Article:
Gatekeeping in the outdoor industry is getting old

Photo courtesy of Jayden Jones

Article by Jayden Jones, Opinion Editor

This summer marked my baptism into the outdoor industry. I was working for a non-profit devoted to giving young people a taste of the physically demanding, exhilarating, slightly discouraging world of environmental conservation. 

I found myself surrounded by REI worshipping thrill seekers who floated around the country picking up seasonal jobs ranging from ski instructors to firefighters. I was both enamored and intimidated by this new cultural bubble.

Quickly, I found that I didn’t quite fit in. Unlike most of my co-workers, I wasn’t an avid rock climber, I didn’t know how to properly pack a backpack, put up a bear hang, or tie a trucker’s hitch. To make matters worse, I did not get the memo where gear was concerned. Everyone was proudly wearing Patagonia jackets and a base layer from the niche, Leadville-based brand Melanzana. The fact that I didn’t have two Osprey packs, (20L and 60L respectively) a Big Agnes sleeping bag, and a Mountain Hardware tent was apparently a major faux pas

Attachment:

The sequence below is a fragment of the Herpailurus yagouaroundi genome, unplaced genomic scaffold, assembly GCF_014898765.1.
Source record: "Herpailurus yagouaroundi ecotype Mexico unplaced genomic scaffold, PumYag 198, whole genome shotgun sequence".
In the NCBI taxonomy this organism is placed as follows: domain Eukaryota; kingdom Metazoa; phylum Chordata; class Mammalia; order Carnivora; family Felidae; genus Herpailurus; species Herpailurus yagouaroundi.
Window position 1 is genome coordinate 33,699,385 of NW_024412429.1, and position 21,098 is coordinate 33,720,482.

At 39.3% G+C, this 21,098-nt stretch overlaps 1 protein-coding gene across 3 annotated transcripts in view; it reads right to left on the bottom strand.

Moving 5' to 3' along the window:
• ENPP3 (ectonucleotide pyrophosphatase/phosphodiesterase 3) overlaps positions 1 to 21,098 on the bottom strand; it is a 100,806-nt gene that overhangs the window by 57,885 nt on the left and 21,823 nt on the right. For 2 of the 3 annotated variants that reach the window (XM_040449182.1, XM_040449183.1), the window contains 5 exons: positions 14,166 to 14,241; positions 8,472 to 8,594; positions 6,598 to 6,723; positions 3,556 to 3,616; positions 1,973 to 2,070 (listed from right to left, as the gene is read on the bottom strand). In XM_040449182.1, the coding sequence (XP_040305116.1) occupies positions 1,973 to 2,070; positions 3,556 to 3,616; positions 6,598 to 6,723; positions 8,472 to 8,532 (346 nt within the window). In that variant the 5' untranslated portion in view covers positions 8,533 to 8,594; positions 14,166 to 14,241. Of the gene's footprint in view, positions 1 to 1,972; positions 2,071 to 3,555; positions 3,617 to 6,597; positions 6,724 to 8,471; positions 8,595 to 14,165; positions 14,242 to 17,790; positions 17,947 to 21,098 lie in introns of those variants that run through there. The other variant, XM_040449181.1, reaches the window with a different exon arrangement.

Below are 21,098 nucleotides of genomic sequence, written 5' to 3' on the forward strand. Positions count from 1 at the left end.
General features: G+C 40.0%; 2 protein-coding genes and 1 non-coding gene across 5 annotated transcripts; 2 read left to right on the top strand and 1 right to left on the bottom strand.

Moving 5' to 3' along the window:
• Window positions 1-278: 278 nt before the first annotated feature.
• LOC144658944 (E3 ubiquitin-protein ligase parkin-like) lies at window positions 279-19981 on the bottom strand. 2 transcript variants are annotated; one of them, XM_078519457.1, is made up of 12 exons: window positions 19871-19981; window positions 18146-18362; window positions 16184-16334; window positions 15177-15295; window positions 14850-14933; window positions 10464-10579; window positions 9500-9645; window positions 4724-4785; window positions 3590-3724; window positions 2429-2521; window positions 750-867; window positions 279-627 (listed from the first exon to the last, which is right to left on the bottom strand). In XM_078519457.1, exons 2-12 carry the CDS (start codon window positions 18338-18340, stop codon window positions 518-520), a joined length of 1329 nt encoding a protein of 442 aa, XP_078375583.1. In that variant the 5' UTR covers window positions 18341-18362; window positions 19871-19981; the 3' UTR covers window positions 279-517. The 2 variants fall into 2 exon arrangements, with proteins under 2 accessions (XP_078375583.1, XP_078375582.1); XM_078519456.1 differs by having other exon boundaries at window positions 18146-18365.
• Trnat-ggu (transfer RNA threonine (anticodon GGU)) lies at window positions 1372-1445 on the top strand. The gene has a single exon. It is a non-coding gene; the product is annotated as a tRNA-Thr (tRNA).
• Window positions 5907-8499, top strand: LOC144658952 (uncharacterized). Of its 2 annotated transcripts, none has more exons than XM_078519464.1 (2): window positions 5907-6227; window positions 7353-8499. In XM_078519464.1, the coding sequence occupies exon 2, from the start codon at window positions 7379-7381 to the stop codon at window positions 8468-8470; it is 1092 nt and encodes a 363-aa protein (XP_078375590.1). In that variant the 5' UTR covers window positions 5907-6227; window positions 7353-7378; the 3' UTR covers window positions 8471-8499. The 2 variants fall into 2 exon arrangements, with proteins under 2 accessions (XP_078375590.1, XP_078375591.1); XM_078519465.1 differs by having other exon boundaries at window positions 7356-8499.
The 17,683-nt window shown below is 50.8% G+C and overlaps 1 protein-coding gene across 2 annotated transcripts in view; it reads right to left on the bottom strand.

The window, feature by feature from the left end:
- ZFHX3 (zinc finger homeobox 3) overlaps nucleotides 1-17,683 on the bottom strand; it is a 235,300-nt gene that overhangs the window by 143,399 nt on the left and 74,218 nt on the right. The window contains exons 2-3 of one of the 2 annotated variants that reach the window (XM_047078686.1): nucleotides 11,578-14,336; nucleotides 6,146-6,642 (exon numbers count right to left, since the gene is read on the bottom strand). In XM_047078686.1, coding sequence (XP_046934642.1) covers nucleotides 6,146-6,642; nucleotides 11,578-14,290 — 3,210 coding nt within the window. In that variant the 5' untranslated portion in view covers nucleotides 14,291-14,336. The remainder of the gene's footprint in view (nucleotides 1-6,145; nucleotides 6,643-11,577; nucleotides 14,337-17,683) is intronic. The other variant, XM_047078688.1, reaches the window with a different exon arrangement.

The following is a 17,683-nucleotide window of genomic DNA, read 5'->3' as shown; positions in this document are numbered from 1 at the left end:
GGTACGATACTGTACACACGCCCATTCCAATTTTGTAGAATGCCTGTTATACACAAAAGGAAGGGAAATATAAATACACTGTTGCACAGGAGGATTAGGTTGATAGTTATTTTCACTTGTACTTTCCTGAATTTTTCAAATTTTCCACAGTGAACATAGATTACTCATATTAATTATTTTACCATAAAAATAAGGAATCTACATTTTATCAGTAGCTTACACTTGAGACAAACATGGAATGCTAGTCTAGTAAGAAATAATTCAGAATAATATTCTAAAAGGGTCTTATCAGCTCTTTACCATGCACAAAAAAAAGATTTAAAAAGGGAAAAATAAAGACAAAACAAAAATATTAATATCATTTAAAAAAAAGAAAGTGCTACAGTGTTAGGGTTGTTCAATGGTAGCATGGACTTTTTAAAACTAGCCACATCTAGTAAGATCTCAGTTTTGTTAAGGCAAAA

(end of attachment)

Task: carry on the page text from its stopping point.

I reached my breaking point when one of my co-workers, a senior crew leader who had helped build the trails of five of Colorado’s Fourteeners, inquired if I had ever been to Wyoming. I told him no, I had not. I can still remember the incredulity of his tone: “You’re from Colorado and you’ve never been to Wyoming?”  

Photo courtesy of Jayden Jones

In hindsight, that exchange makes me angry. I’ve never been to Wyoming because I was raised in a thoroughly middle class family, and my parents both worked full time. My mother never took any vacation or sick days. 

Time for a privilege check: I am a middle class white female. Thus, it’s far easier for me to find a place in the outdoor industry than people of color. As a friend pointed out to me, a person of color might not feel safe entering a national or state park. In light of this, many organizations like Melanin Base Camp or Latino Outdoors  are formed with the goal of getting the BIPOC community outside. They are doing the hard, important work of ensuring that the outdoor industry doesn’t revolve around the gear you have or the obscure places you’ve been. It’s about humans soaking up the mystery and the beauty of the outdoors. 

Categories: Opinion, The Saint